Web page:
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Re: Oldest Footprints Identified



The other way around: these footprints are the oldest ones that are currently identifiable to species level (or genus -- *Orobates* is monotypic). That's interesting enough, but the oldest known vertebrate footprints are Devonian. (Trilobite footprints go all the way down to the base of the Cambrian, apparently.)

The work could also lead to a rethinking of how some of the first land
creatures stood and walked. Mammals tend to have legs and limbs that drop
vertically from the pelvis to the ground, while those of reptiles tend to
extend away from the body horizontally before turning back downward. The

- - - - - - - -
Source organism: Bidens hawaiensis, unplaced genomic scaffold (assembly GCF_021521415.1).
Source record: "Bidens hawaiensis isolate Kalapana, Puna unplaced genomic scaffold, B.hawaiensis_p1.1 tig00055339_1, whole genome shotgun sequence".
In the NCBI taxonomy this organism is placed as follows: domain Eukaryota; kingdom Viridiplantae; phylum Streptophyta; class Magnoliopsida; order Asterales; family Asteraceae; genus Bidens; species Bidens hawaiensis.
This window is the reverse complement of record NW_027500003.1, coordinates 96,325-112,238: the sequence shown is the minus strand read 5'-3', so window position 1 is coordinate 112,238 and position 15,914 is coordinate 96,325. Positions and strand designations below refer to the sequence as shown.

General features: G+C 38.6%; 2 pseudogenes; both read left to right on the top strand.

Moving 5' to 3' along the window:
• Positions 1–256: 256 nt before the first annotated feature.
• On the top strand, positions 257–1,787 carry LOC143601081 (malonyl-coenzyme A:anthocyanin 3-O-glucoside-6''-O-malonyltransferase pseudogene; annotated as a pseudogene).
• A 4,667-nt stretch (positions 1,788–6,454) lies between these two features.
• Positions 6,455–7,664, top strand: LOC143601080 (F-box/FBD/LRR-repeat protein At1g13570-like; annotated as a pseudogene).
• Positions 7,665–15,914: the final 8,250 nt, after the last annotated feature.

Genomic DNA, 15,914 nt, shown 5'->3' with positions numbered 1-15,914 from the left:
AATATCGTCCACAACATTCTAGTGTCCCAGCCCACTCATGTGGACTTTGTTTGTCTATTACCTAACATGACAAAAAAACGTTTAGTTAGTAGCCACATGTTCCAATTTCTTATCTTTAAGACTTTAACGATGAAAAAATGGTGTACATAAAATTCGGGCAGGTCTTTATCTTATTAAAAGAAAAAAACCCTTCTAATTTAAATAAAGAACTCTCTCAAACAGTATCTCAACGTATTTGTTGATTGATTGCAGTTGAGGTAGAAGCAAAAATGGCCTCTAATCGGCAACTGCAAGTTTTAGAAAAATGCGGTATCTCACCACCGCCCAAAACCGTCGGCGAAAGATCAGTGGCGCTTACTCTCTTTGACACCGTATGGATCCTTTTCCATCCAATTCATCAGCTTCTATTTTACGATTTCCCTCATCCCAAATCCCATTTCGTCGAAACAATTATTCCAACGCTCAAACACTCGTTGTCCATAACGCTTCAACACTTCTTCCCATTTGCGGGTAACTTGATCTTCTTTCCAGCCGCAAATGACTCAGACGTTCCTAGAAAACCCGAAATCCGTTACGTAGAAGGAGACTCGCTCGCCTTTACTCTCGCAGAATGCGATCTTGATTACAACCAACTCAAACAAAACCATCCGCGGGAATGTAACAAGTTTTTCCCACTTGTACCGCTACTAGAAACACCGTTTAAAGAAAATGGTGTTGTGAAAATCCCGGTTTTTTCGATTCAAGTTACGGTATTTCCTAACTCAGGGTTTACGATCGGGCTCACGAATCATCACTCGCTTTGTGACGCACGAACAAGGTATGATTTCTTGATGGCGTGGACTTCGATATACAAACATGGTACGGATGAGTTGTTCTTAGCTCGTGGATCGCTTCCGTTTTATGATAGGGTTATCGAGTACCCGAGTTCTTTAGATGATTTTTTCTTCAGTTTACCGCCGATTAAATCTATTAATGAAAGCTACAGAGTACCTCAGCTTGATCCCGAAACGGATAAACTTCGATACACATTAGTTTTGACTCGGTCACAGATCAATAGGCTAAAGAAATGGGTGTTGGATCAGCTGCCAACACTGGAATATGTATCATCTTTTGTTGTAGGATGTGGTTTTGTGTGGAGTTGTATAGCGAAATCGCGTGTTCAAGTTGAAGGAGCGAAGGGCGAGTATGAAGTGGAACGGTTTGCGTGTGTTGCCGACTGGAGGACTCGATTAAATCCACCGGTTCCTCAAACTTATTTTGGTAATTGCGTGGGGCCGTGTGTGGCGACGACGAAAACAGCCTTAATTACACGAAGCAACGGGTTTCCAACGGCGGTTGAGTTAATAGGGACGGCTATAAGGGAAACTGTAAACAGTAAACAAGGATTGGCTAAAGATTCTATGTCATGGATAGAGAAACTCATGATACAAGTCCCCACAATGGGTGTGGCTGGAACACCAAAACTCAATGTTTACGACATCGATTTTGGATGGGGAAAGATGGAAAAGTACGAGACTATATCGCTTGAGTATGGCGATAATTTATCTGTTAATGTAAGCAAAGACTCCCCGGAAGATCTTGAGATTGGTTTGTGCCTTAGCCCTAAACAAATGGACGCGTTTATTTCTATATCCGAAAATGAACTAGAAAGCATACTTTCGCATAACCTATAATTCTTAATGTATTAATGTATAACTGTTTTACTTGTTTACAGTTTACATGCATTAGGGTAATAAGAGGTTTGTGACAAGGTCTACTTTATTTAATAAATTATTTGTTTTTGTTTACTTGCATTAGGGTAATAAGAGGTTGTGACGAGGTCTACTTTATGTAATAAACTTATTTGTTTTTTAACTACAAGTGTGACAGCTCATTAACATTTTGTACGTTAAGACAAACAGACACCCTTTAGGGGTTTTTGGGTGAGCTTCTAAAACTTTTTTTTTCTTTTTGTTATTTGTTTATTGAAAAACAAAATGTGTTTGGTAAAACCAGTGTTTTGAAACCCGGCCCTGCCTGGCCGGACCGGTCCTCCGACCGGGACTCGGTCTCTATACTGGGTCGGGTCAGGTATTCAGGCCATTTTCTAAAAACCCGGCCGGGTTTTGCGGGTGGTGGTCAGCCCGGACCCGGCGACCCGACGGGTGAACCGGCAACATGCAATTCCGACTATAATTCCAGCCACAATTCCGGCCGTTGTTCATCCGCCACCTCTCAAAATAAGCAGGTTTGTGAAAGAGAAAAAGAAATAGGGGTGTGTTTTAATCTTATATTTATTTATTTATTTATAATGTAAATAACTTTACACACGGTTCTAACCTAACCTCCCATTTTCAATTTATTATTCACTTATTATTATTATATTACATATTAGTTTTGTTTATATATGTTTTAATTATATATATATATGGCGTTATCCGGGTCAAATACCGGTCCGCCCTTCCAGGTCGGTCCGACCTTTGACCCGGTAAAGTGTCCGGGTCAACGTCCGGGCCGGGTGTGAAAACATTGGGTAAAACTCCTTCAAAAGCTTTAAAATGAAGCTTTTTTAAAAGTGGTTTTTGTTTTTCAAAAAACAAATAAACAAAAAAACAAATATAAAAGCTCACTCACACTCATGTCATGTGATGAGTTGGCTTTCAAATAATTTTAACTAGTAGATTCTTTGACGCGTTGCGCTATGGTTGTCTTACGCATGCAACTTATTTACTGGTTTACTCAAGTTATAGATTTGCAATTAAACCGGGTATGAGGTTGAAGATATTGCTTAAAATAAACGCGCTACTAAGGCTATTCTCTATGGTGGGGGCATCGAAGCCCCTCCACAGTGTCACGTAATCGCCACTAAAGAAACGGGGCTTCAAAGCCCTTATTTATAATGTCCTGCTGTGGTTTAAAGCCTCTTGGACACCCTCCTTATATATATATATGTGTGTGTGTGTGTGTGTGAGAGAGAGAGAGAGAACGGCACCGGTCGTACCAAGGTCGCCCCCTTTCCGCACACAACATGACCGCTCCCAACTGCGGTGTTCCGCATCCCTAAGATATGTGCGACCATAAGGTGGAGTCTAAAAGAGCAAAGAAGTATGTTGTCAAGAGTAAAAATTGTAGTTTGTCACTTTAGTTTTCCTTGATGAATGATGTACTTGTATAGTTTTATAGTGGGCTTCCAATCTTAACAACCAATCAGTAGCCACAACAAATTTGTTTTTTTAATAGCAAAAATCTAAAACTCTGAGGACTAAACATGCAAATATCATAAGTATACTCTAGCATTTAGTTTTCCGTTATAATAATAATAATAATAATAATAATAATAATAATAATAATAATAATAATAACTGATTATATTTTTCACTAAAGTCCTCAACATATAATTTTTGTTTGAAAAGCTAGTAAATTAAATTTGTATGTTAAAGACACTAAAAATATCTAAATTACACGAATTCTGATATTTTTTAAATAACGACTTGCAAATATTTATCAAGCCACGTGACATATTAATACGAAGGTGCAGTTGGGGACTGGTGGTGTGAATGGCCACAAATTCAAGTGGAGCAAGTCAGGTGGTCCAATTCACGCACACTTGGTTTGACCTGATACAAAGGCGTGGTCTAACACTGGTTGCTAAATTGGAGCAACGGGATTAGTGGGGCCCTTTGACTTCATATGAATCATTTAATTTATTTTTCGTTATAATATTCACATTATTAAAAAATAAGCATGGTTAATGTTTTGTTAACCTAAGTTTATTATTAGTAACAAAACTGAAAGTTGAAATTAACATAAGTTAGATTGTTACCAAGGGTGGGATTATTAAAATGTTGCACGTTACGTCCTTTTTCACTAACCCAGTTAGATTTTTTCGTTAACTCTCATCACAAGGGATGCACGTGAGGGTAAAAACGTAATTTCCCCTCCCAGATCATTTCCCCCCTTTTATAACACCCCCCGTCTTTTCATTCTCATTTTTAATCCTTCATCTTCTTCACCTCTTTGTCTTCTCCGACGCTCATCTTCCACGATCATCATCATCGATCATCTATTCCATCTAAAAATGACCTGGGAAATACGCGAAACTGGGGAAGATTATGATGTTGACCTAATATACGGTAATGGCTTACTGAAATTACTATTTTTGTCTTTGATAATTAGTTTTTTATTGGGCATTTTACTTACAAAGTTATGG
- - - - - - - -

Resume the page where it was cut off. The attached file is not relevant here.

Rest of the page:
new reptiles had a "mammalian" arrangement for their limbs.

"We know from the trackways that these animals had their feet planted
almost under their body," Berman said, "whereas in textbooks, they give
them a sprawling gait as if the limbs are extended out from the body
considerably. This just isn't true. You look at the trackway and you see
that the footprints are very close to the midline of the body."

Diadectids had vertical limbs? Fascinating! Entirely unexpected. They still aren't "reptiles", however, no matter how those are defined; they aren't amniotes. They are hidden in Diadectomorpha at http://tolweb.org/Terrestrial_Vertebrates/14952.